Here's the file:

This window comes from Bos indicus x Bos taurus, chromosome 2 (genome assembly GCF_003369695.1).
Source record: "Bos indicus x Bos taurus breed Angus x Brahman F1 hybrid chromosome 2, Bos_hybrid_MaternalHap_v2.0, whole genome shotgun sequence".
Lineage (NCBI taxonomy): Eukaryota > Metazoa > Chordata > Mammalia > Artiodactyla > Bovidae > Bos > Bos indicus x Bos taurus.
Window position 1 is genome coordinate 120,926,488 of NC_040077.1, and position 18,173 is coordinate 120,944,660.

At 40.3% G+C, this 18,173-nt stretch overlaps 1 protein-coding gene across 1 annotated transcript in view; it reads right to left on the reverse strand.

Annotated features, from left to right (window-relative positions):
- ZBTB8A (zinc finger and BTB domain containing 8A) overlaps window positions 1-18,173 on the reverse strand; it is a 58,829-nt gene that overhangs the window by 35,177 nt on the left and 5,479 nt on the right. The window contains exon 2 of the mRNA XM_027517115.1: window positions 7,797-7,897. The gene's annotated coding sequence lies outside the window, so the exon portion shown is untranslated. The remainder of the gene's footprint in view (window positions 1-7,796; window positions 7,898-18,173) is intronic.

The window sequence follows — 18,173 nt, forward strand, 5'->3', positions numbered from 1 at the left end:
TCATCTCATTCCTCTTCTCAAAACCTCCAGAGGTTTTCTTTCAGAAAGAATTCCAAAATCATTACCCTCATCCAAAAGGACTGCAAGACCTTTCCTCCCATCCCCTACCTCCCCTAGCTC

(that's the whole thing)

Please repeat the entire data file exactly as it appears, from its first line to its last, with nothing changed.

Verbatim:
This window comes from Bos indicus x Bos taurus, chromosome 2 (genome assembly GCF_003369695.1).
Source record: "Bos indicus x Bos taurus breed Angus x Brahman F1 hybrid chromosome 2, Bos_hybrid_MaternalHap_v2.0, whole genome shotgun sequence".
Lineage (NCBI taxonomy): Eukaryota > Metazoa > Chordata > Mammalia > Artiodactyla > Bovidae > Bos > Bos indicus x Bos taurus.
Window position 1 is genome coordinate 120,926,488 of NC_040077.1, and position 18,173 is coordinate 120,944,660.

At 40.3% G+C, this 18,173-nt stretch overlaps 1 protein-coding gene across 1 annotated transcript in view; it reads right to left on the reverse strand.

Annotated features, from left to right (window-relative positions):
- ZBTB8A (zinc finger and BTB domain containing 8A) overlaps window positions 1-18,173 on the reverse strand; it is a 58,829-nt gene that overhangs the window by 35,177 nt on the left and 5,479 nt on the right. The window contains exon 2 of the mRNA XM_027517115.1: window positions 7,797-7,897. The gene's annotated coding sequence lies outside the window, so the exon portion shown is untranslated. The remainder of the gene's footprint in view (window positions 1-7,796; window positions 7,898-18,173) is intronic.

The window sequence follows — 18,173 nt, forward strand, 5'->3', positions numbered from 1 at the left end:
TCATCTCATTCCTCTTCTCAAAACCTCCAGAGGTTTTCTTTCAGAAAGAATTCCAAAATCATTACCCTCATCCAAAAGGACTGCAAGACCTTTCCTCCCATCCCCTACCTCCCCTAGCTC